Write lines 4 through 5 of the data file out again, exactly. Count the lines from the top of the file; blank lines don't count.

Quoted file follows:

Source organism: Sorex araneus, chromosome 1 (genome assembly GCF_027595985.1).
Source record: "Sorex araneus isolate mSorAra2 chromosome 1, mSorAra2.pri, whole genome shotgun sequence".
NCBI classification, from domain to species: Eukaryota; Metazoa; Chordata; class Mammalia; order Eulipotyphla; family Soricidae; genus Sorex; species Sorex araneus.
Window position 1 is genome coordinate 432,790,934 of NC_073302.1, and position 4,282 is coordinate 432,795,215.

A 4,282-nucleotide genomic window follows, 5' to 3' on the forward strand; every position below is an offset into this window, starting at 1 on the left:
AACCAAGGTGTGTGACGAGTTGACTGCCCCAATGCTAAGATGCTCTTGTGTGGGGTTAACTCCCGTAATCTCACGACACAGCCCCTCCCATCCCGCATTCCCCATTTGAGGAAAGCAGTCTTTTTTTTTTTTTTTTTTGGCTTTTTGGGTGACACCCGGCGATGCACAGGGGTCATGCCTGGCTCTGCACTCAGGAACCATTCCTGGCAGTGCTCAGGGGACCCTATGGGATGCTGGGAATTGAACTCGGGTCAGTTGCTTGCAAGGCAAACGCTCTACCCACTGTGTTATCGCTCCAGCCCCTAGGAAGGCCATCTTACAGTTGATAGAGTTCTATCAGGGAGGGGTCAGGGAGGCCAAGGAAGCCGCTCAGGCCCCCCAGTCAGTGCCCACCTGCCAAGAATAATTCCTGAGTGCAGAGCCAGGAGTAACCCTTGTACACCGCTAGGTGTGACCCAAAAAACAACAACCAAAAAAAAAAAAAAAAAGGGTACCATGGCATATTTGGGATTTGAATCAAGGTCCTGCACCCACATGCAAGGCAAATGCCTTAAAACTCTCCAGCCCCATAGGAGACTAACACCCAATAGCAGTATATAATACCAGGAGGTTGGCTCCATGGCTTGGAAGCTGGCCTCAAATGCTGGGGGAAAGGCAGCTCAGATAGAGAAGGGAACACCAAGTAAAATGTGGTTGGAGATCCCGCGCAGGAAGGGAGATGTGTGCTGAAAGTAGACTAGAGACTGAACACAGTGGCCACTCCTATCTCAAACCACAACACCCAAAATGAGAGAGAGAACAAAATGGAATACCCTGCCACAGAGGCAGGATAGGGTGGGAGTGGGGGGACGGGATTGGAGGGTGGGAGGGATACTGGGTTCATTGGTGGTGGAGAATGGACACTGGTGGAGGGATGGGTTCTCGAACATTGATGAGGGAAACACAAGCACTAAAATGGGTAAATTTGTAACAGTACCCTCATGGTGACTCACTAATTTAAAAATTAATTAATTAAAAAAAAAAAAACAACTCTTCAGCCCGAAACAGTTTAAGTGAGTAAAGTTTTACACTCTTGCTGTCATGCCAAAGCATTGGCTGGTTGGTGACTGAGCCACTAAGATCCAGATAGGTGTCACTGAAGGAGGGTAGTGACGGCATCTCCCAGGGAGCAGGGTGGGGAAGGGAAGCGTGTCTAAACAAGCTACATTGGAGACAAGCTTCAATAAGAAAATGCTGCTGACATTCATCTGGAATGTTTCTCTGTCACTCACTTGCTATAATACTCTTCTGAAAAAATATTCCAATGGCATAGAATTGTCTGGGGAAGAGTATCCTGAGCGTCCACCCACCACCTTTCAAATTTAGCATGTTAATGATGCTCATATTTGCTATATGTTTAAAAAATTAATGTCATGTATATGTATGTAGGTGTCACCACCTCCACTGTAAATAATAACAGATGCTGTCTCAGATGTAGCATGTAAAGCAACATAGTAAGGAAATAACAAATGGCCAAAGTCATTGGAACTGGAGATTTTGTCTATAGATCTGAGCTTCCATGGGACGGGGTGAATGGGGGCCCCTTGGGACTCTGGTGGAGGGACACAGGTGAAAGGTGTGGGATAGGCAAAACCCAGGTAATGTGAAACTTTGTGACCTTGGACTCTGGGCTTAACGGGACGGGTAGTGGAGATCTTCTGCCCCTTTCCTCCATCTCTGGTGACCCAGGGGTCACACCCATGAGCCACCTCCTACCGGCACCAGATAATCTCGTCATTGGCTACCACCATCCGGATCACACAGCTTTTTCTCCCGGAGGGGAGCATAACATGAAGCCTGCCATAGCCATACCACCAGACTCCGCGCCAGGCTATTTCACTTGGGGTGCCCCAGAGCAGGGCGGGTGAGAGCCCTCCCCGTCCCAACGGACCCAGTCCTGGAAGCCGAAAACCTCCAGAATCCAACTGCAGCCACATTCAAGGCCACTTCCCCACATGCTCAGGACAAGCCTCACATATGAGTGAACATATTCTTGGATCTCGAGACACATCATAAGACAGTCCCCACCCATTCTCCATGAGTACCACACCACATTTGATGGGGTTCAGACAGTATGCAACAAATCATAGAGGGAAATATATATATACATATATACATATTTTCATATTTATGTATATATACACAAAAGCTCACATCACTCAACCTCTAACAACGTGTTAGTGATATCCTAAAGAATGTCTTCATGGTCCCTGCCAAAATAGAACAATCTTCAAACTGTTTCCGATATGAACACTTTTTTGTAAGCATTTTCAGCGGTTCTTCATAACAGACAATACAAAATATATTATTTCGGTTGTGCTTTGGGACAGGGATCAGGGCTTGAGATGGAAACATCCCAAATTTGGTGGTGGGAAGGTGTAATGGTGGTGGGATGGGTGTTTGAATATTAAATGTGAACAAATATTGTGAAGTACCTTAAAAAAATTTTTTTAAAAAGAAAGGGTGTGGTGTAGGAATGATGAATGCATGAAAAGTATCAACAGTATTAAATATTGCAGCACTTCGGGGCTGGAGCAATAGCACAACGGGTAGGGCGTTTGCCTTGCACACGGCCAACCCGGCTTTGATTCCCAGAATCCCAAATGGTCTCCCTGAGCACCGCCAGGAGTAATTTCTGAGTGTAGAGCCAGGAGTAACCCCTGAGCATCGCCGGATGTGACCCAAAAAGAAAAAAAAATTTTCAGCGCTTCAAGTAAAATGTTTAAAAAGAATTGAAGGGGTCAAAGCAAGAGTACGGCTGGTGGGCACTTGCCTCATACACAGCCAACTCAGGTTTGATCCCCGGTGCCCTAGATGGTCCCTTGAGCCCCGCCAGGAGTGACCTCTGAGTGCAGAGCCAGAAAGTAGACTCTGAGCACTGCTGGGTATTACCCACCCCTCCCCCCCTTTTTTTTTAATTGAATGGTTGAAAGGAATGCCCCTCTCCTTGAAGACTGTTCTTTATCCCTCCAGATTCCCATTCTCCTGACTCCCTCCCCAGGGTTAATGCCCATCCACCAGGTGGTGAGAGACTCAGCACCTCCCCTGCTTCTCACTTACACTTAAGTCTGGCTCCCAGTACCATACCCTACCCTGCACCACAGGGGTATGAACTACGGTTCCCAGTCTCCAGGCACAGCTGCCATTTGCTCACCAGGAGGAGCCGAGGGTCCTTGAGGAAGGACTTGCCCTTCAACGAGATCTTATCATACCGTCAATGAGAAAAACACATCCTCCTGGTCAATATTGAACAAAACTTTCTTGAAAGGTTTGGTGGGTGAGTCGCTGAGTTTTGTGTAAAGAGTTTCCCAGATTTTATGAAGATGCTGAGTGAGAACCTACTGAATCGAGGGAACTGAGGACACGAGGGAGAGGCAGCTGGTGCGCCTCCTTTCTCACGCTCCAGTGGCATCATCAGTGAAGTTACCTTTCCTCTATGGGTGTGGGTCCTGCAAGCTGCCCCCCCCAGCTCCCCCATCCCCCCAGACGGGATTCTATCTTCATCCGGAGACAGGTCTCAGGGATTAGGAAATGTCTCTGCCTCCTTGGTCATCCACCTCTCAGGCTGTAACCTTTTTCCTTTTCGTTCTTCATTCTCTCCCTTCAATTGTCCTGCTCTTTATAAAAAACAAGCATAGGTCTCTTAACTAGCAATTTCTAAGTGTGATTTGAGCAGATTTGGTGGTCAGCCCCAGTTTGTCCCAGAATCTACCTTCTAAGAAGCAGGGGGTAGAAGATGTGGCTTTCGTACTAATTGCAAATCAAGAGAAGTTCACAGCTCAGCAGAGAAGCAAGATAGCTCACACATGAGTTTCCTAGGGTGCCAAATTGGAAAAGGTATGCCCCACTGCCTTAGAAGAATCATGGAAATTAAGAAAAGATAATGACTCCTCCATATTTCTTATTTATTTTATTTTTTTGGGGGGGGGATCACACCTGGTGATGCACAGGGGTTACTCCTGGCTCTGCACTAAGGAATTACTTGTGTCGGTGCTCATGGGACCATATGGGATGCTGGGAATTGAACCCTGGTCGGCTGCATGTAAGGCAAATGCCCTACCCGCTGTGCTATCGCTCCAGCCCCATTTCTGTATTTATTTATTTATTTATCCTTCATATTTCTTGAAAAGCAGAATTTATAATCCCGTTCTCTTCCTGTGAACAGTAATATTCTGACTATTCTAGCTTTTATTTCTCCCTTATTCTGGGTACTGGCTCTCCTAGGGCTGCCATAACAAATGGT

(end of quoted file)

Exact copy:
Window position 1 is genome coordinate 432,790,934 of NC_073302.1, and position 4,282 is coordinate 432,795,215.

A 4,282-nucleotide genomic window follows, 5' to 3' on the forward strand; every position below is an offset into this window, starting at 1 on the left: